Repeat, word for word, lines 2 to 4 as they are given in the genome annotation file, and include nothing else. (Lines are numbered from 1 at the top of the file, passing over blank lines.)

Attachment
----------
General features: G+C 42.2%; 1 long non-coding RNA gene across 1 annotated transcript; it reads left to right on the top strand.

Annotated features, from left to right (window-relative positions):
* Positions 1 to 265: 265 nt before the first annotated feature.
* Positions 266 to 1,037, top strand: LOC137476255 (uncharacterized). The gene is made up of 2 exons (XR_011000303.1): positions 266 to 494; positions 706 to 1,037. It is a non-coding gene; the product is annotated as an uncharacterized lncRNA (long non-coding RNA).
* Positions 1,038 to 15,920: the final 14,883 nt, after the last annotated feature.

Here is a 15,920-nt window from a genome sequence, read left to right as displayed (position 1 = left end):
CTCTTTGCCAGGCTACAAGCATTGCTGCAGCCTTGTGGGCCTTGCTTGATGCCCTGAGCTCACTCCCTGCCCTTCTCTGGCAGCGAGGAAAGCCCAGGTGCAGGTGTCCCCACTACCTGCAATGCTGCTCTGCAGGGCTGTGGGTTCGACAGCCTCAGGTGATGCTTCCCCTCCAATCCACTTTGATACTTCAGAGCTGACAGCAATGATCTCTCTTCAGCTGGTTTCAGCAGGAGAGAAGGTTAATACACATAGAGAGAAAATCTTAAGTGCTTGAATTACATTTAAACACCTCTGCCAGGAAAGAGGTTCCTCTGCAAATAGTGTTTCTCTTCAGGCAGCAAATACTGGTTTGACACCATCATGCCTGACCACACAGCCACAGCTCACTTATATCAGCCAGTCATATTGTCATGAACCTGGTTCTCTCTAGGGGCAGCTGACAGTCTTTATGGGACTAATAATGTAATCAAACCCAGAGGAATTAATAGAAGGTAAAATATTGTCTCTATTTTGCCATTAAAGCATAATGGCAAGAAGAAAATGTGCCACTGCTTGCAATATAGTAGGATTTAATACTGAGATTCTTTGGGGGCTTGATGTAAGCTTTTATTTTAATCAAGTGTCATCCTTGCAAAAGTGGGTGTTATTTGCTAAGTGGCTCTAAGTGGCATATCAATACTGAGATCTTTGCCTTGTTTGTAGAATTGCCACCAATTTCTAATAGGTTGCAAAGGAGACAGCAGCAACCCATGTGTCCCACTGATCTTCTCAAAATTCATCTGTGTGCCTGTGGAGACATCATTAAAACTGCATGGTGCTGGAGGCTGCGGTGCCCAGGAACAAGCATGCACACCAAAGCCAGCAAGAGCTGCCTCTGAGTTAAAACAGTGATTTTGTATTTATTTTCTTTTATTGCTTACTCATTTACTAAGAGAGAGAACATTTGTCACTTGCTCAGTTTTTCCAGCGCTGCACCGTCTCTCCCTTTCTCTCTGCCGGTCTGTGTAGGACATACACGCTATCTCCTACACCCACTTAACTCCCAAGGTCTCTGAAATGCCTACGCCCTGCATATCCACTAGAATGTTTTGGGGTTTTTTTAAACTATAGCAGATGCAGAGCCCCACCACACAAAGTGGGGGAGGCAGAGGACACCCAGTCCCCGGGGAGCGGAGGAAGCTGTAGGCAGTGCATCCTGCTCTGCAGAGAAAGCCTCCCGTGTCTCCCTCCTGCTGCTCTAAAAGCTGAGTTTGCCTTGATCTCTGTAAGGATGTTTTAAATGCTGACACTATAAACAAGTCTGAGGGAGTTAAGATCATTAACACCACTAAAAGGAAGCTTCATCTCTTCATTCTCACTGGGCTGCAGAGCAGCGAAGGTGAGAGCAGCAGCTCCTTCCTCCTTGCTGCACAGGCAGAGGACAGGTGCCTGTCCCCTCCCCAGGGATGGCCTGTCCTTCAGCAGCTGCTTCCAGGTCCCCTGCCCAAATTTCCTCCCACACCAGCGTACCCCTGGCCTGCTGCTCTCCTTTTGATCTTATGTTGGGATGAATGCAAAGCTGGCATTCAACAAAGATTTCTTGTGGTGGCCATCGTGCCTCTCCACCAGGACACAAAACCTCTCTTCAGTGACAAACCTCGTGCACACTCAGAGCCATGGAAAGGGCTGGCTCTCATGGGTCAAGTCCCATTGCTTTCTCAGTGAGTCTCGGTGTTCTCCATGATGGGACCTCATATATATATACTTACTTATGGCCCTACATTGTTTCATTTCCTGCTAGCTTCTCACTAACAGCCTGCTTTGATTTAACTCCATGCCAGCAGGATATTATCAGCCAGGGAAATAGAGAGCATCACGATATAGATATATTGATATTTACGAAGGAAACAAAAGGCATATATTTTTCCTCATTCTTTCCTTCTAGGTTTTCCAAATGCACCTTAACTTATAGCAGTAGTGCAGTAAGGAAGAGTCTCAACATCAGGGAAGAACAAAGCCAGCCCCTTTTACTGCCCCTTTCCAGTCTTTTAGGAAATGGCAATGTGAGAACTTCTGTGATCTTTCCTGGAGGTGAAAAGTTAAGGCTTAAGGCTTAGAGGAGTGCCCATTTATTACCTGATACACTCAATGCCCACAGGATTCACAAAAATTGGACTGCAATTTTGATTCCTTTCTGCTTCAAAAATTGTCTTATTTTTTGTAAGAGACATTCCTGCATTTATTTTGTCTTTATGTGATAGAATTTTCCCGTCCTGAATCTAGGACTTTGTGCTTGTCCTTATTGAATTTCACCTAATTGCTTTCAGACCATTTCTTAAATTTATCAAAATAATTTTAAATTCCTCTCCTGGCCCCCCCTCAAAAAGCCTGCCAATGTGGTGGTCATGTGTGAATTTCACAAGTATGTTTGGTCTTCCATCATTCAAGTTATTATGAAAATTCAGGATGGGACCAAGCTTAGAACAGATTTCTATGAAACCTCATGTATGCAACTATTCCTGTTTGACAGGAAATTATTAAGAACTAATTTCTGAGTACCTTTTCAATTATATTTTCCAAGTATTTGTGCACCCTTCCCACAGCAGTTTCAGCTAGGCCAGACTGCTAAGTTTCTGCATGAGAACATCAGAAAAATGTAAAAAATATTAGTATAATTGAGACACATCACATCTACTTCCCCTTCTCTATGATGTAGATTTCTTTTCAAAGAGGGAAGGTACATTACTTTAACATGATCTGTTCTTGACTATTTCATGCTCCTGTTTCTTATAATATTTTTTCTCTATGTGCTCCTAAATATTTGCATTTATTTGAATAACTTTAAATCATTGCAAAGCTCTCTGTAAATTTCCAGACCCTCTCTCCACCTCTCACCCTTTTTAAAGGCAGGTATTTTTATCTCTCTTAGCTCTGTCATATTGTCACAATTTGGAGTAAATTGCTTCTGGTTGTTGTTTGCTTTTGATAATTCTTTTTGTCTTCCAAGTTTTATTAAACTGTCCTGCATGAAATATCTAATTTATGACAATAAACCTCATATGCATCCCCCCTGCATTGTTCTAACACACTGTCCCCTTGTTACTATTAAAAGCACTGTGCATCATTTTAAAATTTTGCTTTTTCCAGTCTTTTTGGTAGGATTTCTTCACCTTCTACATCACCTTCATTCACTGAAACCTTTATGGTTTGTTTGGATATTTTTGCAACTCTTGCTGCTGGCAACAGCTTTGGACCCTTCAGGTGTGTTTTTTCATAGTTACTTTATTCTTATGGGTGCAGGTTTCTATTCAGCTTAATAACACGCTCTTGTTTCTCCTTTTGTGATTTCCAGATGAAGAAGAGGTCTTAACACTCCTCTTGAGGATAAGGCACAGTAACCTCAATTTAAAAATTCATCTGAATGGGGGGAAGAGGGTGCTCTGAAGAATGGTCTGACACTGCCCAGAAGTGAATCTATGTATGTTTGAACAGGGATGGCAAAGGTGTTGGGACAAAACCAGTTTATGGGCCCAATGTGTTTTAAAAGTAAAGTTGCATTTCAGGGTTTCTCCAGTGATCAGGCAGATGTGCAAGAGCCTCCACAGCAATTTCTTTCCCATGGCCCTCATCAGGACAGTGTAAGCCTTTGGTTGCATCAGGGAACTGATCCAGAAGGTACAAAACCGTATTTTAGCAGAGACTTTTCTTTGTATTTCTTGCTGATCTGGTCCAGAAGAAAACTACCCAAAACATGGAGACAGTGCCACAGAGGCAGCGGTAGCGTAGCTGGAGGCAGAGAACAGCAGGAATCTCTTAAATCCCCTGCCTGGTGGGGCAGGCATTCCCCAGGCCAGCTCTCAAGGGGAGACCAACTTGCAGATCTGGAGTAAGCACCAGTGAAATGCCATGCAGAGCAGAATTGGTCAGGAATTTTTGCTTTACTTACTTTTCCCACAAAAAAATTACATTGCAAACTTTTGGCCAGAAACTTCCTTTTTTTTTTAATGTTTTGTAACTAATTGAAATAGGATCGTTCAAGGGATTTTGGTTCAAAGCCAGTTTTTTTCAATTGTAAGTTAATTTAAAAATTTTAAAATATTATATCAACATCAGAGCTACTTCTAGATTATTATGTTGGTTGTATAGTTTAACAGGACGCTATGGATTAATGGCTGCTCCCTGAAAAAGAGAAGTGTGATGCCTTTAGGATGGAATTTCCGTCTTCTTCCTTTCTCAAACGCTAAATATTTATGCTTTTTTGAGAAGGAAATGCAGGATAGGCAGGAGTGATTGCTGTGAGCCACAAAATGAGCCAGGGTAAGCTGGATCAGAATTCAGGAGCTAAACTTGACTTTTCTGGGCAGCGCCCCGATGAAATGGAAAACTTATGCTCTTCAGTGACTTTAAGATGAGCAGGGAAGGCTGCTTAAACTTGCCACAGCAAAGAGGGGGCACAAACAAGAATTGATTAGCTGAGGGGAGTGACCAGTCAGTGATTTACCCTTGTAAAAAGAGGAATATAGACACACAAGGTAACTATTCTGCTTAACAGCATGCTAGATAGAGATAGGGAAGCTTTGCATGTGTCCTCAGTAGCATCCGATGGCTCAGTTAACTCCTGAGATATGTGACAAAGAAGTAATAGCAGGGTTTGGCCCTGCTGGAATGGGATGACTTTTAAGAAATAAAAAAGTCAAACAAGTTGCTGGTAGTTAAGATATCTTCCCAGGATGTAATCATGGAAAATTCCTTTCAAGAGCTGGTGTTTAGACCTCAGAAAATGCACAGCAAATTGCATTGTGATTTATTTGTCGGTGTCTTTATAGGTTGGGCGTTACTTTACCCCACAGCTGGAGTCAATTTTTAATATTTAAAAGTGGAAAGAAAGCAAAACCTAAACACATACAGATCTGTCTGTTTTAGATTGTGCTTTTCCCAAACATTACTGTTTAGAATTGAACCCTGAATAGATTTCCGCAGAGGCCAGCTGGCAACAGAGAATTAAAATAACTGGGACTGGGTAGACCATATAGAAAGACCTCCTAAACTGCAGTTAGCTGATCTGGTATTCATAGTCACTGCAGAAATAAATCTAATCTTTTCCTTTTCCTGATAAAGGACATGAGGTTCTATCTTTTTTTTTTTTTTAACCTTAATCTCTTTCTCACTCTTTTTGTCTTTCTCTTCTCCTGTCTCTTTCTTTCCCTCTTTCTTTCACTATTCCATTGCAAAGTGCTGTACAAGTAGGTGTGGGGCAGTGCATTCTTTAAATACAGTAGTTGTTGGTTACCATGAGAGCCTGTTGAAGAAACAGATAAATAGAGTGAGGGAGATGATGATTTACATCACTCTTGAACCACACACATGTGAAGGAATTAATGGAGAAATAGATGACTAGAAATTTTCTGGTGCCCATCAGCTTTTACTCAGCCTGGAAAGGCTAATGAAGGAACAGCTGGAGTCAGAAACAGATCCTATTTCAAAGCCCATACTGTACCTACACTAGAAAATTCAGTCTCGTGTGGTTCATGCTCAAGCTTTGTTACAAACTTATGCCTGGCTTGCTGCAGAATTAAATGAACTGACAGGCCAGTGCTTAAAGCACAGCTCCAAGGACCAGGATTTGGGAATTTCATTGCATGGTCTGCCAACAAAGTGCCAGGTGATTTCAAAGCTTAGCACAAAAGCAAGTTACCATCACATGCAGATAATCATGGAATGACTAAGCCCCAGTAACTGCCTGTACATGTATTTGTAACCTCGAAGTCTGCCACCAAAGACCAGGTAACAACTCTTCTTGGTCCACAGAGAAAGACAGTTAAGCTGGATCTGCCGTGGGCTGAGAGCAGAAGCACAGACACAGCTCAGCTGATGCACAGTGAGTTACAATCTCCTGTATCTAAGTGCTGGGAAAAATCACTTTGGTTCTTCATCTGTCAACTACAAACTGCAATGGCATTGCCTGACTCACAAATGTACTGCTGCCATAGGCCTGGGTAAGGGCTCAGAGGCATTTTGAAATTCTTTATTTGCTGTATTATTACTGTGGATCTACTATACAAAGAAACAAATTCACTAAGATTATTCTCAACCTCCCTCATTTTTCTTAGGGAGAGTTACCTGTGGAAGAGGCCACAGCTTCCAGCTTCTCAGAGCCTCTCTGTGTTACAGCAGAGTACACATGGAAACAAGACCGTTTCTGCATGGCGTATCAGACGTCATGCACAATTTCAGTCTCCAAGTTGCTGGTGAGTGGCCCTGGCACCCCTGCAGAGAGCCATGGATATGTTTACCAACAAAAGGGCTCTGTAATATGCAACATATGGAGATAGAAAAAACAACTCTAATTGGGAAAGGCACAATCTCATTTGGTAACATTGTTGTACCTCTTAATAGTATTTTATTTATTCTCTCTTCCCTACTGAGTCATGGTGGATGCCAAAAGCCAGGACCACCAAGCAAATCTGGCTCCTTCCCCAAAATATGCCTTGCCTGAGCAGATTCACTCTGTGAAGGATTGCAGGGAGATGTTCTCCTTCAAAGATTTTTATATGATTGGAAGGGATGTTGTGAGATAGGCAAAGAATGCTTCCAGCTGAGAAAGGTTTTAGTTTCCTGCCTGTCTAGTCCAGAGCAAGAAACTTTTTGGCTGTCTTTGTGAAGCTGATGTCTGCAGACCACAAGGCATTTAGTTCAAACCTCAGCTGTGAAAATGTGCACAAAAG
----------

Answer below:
Annotated features, from left to right (window-relative positions):
* Positions 1 to 265: 265 nt before the first annotated feature.
* Positions 266 to 1,037, top strand: LOC137476255 (uncharacterized). The gene is made up of 2 exons (XR_011000303.1): positions 266 to 494; positions 706 to 1,037. It is a non-coding gene; the product is annotated as an uncharacterized lncRNA (long non-coding RNA).